Had FCB helped and donated to rebuild the stadium and the facilities, and then perhaps play the match in Gaza, I could see how an olive branch would have been extended (pun and point intended). Had FCB had a solid history of development, interest and commitment in the area as Real Madrid has shown, one might be convinced that this initiative is of a sincere nature.
The last time FCB showed any sort of effort was when they hosted a game at Camp Nou in 2005. On neutral territory. Not this time. The proposed match would be July 31, 2013 in Israel.
Playing outside of Israel poses another problem especially when Israel does not recognize the Palestinian Federation. How is it possible to play as a part of a team of two nations when one won’t acknowledge the other?
Oddly, despite the fact that there were many reports of the Palestinians declining the Barca’s offer, the official site still proceeded to immerse itself in self-congratulatory praise and showcased how its’ efforts were highlighted in media around the world.
Ironically, there was no mention of the fact that the offer was clearly rejected. It can be deduced that FCB may not really be listening to the voices of the Palestinian people.
Particularly when President Rajoub had clearly stated that there are three main “obstacles to overcome” and address before agreeing to go further.
These include the right for Israeli authorities to allow free movement of players (both teams) between Gaza and the West Bank for training and preparations; also that Israeli State officially recognize the Palestinian Federation, which is a FIFA member.
Furthermore, a highly contested FIFA U21 European tournament may be hosted elsewhere due to immense pressure from the global community due to the effects of its recent attacks on Gaza. To a point that a usually mum and ineffective FIFA president, Sepp Blatter, committed to rebuilding the stadium.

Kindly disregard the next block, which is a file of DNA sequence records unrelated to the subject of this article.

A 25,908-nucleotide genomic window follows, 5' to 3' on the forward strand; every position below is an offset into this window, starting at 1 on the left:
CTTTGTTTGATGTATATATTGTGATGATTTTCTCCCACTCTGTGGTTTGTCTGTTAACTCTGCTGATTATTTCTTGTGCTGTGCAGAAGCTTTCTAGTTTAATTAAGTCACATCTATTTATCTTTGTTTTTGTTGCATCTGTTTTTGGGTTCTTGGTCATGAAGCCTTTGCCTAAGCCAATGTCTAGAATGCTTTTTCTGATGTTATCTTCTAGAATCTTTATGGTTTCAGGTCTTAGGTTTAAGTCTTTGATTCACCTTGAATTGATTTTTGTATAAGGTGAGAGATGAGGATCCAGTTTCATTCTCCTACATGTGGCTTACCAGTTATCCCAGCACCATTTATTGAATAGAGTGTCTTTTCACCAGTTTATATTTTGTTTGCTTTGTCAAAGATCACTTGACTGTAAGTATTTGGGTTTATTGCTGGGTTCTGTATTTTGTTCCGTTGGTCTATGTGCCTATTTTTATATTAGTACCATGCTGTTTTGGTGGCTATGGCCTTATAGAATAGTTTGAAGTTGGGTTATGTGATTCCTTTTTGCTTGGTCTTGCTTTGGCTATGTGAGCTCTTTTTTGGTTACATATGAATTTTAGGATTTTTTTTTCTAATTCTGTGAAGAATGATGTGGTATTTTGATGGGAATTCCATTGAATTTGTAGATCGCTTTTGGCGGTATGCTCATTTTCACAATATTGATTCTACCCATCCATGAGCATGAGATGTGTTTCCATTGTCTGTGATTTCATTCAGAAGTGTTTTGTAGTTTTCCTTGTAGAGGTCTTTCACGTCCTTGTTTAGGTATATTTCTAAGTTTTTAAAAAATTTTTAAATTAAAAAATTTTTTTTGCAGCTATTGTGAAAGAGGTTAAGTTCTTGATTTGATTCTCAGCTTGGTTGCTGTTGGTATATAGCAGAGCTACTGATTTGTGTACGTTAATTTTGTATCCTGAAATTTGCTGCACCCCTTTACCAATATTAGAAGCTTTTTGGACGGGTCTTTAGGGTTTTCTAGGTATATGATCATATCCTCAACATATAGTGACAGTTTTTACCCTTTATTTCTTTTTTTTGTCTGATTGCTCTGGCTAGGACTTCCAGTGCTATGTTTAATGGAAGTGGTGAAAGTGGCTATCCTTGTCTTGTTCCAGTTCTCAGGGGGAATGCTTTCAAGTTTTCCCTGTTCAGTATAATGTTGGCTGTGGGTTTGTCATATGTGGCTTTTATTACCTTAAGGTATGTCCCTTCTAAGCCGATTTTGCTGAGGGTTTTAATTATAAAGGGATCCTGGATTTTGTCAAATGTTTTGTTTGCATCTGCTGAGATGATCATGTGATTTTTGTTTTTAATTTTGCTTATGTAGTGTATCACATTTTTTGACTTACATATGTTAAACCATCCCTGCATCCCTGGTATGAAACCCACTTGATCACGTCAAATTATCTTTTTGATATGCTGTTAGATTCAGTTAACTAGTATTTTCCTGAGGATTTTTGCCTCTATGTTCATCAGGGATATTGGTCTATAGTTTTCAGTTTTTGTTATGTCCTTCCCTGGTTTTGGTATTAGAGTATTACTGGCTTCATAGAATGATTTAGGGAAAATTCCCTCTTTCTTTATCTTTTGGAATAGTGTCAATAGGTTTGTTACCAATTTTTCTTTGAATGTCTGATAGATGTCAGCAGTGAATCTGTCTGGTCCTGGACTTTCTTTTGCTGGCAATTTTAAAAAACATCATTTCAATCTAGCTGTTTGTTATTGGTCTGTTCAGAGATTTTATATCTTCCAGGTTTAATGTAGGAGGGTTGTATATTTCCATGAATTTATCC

Israeli football has also come under fire at the domestic level due to the overt racist attitudes and actions against Muslim players. Surrounded with all these points of tension, perhaps declining Rosell’s offer may have been on point. Most recently, Al Arabiya News reported Rajoub’s interview with Reuters Television:
“For us sport is a tool for spreading love, stability and co-operation with all the world. But the possibility of playing a soccer game with Israeli participants in the absence of Israeli recognition of a national Palestinian sporting body, in accordance with the Olympic charter, and in the absence of recognizing the right of the Palestinian sporting body to practice sport, I think without achieving all this, playing this game will not be possible.”
The above does not sound like a “maybe” but more like a very clear “No justice, No Football”.
Al Arabiya also reported statements from residents in Gaza who were vehemently opposed to the idea of a Peace Match with Israel at this time. Conceivably, mobility, access to food, schooling and freedom from persecution and oppression may come before a “Peace Match”.
Although Barca prides itself on being Més que un club (More than a Club), I might suggest an early retirement from the Middle Eastern diplomacy and for them to focus on some of the challenges that lie immediately at their feet…on the pitch.